Toulouse airport is closed after disabled protesters storm the runway in electric wheelchairs as part of Yellow Vest protests
- Demonstrators are protesting against the plight of disabled people in France
- All inbound flights to Toulouse airport were diverted or held Friday afternoon
- They oppose a law lowering accessibility standards to speed up house-building
- They were joined by Yellow Vest activists who are wreaking havoc across Europe
Disabled people, accompanied by Yellow Vests protesters, managed to invade the runway at Toulouse-Blagnac airport on Friday afternoon causing all inward bound flights to be held or diverted.
They were protesting against the plight of people with disabilities and demanding better accessibility and a decent income.
The demonstrators are also highly opposed to the new ELAN law, which was adopted by the Senate on 16 October, as it lowers the standards of accessibility in new housing in order to build more homes more quickly.
Activists had no trouble accessing the runway – appearing to enter through an unmanned and unlocked gate
Disabled activists were joined by yellow vest protesters who invaded the runway at Toulouse airport on Friday
A video uploaded by France 3 shows the activists, in electric wheelchairs and one clad in a high-vis vest, entering the runway with ease through an unlocked gate and making their way toward the grounded aircraft.
Odile Maurin, president of the Handi-Social association of Toulouse, was one of those who managed to access the tarmac of the airport.
Maruin told France 3 that it was vital that the protests ‘have an economic impact’.
The demonstrators were quickly joined by the police, ordering them to leave the tracks immediately.
Some of the protesters wore high vis jackets in the style of the yellow vest movement which has swept across Europe in recent weeks
Activists ran entered by a gate onto the runway which inexplicably remained open but they reportedly have undergone identity checks
All inward bound flights to Toulouse airport were held or diverted on Friday because of demonstrators on the tarmac
France 3 reported that they have undergone an identity check.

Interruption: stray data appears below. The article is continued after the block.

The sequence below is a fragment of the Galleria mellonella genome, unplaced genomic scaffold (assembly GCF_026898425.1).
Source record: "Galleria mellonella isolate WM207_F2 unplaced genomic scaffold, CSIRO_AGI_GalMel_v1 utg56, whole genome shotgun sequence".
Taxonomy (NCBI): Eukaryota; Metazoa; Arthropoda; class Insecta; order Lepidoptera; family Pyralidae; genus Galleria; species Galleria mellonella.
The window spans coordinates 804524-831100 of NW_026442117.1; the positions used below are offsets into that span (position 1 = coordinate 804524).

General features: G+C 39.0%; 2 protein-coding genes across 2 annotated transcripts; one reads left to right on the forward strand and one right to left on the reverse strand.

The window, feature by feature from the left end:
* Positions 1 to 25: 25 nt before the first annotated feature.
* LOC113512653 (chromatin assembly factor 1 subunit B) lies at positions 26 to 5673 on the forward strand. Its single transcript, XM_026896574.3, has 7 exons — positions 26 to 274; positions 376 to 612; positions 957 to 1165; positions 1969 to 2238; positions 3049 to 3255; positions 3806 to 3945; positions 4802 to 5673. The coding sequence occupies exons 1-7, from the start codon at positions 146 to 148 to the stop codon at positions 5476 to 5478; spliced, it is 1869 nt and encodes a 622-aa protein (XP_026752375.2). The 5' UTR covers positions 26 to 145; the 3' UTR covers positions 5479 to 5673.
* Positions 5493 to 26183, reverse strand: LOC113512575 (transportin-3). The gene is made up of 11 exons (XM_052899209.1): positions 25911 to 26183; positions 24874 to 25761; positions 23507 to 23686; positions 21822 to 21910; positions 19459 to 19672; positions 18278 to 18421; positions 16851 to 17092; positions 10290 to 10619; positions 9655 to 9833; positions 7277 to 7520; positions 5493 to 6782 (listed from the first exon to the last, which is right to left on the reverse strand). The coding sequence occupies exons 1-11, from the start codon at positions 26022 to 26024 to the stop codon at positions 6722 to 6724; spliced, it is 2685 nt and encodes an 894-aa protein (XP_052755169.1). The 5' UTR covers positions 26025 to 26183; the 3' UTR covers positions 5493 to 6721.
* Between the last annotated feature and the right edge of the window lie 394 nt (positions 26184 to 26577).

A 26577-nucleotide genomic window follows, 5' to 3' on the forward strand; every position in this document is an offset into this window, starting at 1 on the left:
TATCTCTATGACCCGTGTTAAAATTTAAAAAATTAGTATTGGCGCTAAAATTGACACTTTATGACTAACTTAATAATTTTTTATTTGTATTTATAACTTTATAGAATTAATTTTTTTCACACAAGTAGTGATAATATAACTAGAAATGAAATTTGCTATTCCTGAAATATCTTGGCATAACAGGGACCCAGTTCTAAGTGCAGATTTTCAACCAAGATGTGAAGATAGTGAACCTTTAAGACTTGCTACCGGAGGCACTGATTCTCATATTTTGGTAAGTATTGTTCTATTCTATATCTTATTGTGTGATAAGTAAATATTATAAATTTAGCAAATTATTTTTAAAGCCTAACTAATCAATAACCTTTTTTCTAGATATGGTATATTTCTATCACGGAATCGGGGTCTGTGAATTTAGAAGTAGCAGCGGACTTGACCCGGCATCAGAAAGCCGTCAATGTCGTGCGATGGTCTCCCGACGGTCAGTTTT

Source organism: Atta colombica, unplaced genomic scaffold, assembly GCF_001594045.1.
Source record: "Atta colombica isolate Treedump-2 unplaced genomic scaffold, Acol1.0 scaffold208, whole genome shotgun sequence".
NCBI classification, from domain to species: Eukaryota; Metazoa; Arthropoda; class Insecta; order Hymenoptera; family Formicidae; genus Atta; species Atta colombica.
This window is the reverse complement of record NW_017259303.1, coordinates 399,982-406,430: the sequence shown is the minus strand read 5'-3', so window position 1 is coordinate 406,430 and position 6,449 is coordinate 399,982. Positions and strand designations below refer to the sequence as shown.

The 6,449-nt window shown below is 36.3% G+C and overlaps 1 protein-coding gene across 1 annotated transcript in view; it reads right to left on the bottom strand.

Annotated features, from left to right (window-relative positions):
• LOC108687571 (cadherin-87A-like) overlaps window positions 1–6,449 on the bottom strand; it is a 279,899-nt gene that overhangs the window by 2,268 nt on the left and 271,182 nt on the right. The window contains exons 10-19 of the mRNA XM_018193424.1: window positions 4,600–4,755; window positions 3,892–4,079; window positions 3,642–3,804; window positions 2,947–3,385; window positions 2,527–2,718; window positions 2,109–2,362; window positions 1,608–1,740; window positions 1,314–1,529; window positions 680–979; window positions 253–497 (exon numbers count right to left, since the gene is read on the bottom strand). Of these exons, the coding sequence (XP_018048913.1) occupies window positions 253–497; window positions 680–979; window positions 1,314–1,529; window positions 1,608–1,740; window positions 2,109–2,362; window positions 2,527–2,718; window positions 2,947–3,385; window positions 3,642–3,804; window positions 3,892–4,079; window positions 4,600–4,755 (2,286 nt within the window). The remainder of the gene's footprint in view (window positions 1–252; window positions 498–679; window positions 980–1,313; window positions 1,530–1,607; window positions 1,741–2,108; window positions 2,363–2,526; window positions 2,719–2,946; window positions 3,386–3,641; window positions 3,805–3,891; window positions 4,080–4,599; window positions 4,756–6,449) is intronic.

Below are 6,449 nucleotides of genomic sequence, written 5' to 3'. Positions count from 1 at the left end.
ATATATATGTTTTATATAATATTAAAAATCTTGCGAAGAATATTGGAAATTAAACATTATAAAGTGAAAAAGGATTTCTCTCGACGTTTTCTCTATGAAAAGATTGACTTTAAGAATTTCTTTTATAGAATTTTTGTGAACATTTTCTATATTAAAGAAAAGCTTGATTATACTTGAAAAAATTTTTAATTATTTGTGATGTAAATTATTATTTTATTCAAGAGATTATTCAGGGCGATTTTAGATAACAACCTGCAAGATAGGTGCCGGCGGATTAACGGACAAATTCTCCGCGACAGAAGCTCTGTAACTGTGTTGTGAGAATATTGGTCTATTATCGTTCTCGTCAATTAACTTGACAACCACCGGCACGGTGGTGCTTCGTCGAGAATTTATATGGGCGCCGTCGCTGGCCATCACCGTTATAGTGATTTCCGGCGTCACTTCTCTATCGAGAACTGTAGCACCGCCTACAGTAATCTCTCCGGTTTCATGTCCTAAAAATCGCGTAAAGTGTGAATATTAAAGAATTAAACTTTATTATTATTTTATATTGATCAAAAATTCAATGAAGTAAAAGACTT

The protesters entered by a gate onto the runway which inexplicably remained open.
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The ‘Yellow Vest’ demonstrations – named after the fluorescent outerwear French drivers must keep in their vehicles – have wreaked havoc up and down France over the past few weeks and have even crossed borders in Belgium, Germany and Britain.
The view of the Place de la Republique as riot police tried to keep protesters away from major landmarks but struggled with the weight of numbers on Saturday evening
Riot police fire tear gas canisters at yellow-vested protesters gathered on the Paris’ famed Champs-Elysees Avenue, France, Saturday, Dec. 8, 2018
The movement started as a protest against higher taxes for diesel and gas, but quickly expanded to encompass wide frustration at stagnant incomes, the rising cost of living and other grievances.
Rioters in Paris set fire to cars, burned barricades and smashed windows in pockets of violence across the city centre.
Police reinforcements were boosted to 8,000 across the city at the weekend, with armoured vehicles deployed in Paris for the first time ever.
Nationwide, 89,000 police officers were on duty in towns, cities and on numerous motorways which caused havoc on France’s road network, including a blockade of a border crossing with Spain.
Macron on Wednesday agreed to abandon the fuel tax hike, which aimed to wean France off fossil fuels and uphold the Paris climate agreement, but that hasn’t defused the anger.
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